Under the normal theory, the log-normal family of distributions is obtained assuming the logarithimic transformation. If a random variable is log-normally distributed it follows that the log transformation of it, that is, , has a normal distribution. Following this idea, in this section, we formally define the log-canonical-fundamental-skew-normal (log-CFUSN) and the log-unified-skew-normal (log-SUN) families of distributions and explore some properties of the log-CFUSN such as conditional and marginal distributions, mixed moments and stochastic representations.

Let be an random vector and consider the transformations and .

Definition 1.

(Log-CFUSN family of distributions) Let and be random vectors such that . We say that has a log-canonical-fundamental-skew-normal distribution with skewness matrix denoted by , if with pdf given in (3).

Thus, from definition 1, we have that and using some results of probability calculus, we can prove that the pdf of the log-CFUSN family of distributions with skewness matrix is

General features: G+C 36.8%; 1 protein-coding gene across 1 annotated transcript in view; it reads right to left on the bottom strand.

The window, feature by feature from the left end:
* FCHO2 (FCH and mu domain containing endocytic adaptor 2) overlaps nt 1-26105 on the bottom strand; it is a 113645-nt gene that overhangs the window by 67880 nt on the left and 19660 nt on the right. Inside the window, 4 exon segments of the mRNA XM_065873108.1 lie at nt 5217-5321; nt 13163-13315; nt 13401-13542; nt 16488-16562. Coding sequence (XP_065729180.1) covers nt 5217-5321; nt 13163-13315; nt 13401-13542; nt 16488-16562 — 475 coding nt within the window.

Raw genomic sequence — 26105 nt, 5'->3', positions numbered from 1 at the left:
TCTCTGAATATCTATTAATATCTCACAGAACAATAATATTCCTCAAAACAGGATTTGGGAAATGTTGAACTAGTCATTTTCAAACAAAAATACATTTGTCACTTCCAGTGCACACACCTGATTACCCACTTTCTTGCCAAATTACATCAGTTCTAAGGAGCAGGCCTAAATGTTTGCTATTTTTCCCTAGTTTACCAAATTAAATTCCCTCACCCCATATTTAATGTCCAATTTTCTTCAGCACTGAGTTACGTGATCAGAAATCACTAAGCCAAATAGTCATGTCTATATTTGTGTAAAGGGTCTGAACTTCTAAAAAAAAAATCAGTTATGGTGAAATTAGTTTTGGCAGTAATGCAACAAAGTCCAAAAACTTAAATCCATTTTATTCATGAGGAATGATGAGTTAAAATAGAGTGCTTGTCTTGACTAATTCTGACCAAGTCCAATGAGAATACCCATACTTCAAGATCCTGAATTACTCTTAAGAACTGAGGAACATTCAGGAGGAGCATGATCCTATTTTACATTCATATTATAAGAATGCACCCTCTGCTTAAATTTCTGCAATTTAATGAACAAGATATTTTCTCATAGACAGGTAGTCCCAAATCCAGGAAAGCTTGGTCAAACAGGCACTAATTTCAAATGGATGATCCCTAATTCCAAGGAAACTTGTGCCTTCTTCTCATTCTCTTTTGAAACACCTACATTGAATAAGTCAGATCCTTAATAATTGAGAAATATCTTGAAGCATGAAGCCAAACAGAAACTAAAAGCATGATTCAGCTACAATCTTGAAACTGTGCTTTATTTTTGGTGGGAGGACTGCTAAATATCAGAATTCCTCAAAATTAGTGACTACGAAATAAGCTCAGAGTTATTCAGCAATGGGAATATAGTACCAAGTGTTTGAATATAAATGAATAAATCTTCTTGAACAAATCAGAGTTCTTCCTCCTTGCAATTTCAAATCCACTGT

(8)

where is an matrix such that , for all unity vectors a .

This distribution generalizes the multivariate log-SN distribution defined by Marchenko and Genton (2010) by assuming a -variate skewing function. If in (8) we take and assume we obtain the family defined by Marchenko and Genton (2010) which general expression is given in . If is a matrix with all entries equal to zero we have the multivariate log-normal distribution. Another reason to study this distribution comes from results in Santos et al. (2013) summarized in the introduction. As it can be noticed, the distribution for the odds ratio given in (7) also belongs to the log-CFUSN family of distributions whenever the individuals under comparison have the same characteristics, that is, equal vector of covariates (), and the scale parameter for the distribution of the random effects is . In that case, where .